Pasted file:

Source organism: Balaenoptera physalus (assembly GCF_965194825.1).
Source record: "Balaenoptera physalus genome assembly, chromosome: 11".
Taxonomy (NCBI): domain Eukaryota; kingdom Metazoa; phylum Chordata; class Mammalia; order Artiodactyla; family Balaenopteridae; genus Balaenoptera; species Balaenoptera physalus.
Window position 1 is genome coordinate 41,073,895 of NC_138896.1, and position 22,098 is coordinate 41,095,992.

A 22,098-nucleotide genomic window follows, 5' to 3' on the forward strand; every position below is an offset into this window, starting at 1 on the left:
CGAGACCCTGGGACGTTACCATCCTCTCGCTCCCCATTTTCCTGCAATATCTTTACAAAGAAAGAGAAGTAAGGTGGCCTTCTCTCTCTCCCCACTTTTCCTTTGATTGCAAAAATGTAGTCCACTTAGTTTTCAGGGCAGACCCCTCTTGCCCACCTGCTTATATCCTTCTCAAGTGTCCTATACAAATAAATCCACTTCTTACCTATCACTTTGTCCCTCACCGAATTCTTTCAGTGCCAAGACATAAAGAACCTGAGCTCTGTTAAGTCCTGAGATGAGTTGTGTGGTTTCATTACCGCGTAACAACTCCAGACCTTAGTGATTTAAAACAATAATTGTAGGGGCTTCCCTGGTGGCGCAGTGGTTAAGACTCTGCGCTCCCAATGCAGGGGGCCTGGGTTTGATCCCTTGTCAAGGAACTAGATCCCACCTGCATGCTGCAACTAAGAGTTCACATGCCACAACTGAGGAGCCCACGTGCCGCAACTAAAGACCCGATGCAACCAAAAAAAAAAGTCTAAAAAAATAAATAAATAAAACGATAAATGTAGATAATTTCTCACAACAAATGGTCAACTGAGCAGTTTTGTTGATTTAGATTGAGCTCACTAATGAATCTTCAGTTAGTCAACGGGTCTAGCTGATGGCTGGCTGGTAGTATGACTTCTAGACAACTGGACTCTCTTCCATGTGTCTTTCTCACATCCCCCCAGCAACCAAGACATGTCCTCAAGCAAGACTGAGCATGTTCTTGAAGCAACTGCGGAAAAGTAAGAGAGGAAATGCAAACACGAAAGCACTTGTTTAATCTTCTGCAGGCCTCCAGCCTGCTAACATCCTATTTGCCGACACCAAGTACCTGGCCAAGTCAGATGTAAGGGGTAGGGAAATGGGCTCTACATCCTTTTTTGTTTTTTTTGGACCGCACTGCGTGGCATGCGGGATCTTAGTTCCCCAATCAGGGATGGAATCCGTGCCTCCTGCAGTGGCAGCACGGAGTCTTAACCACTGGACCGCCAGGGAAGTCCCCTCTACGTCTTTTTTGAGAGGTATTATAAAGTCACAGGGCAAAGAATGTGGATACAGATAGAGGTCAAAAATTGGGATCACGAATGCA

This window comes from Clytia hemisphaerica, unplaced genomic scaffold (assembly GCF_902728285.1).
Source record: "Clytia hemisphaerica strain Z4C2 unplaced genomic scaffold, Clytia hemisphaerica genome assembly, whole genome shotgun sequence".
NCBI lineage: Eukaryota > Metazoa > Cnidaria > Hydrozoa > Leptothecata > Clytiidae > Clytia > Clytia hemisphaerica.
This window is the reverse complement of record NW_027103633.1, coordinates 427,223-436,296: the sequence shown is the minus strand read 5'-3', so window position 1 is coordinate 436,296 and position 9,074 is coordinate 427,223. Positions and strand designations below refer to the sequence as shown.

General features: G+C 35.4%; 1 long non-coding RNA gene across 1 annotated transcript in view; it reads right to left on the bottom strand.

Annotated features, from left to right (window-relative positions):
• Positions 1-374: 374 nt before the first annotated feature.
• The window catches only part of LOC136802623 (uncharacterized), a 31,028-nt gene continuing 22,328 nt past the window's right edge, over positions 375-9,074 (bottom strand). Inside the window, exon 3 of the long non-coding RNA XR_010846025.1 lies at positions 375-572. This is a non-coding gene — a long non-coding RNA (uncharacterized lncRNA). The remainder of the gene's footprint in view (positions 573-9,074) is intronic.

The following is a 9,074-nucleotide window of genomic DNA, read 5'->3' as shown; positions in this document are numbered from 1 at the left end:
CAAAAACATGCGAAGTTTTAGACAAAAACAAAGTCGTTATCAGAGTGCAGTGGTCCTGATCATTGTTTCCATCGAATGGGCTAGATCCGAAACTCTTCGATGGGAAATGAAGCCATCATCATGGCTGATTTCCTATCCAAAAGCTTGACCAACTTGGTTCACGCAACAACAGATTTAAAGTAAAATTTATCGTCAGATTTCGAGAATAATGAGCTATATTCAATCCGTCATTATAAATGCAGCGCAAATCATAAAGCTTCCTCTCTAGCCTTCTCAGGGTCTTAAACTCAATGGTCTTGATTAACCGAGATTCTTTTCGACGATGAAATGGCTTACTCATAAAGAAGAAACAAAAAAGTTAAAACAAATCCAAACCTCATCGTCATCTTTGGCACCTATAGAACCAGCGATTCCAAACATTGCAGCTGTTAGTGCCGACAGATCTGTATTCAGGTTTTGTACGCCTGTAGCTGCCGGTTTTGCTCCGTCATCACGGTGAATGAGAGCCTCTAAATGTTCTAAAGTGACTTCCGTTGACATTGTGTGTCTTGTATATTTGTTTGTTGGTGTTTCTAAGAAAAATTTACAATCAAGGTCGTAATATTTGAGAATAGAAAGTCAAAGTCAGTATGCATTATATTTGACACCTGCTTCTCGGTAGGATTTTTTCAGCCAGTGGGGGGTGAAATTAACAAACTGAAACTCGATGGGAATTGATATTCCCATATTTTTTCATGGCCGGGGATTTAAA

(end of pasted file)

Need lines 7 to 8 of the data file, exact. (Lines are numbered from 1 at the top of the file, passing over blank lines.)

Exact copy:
This window comes from Clytia hemisphaerica, unplaced genomic scaffold (assembly GCF_902728285.1).
Source record: "Clytia hemisphaerica strain Z4C2 unplaced genomic scaffold, Clytia hemisphaerica genome assembly, whole genome shotgun sequence".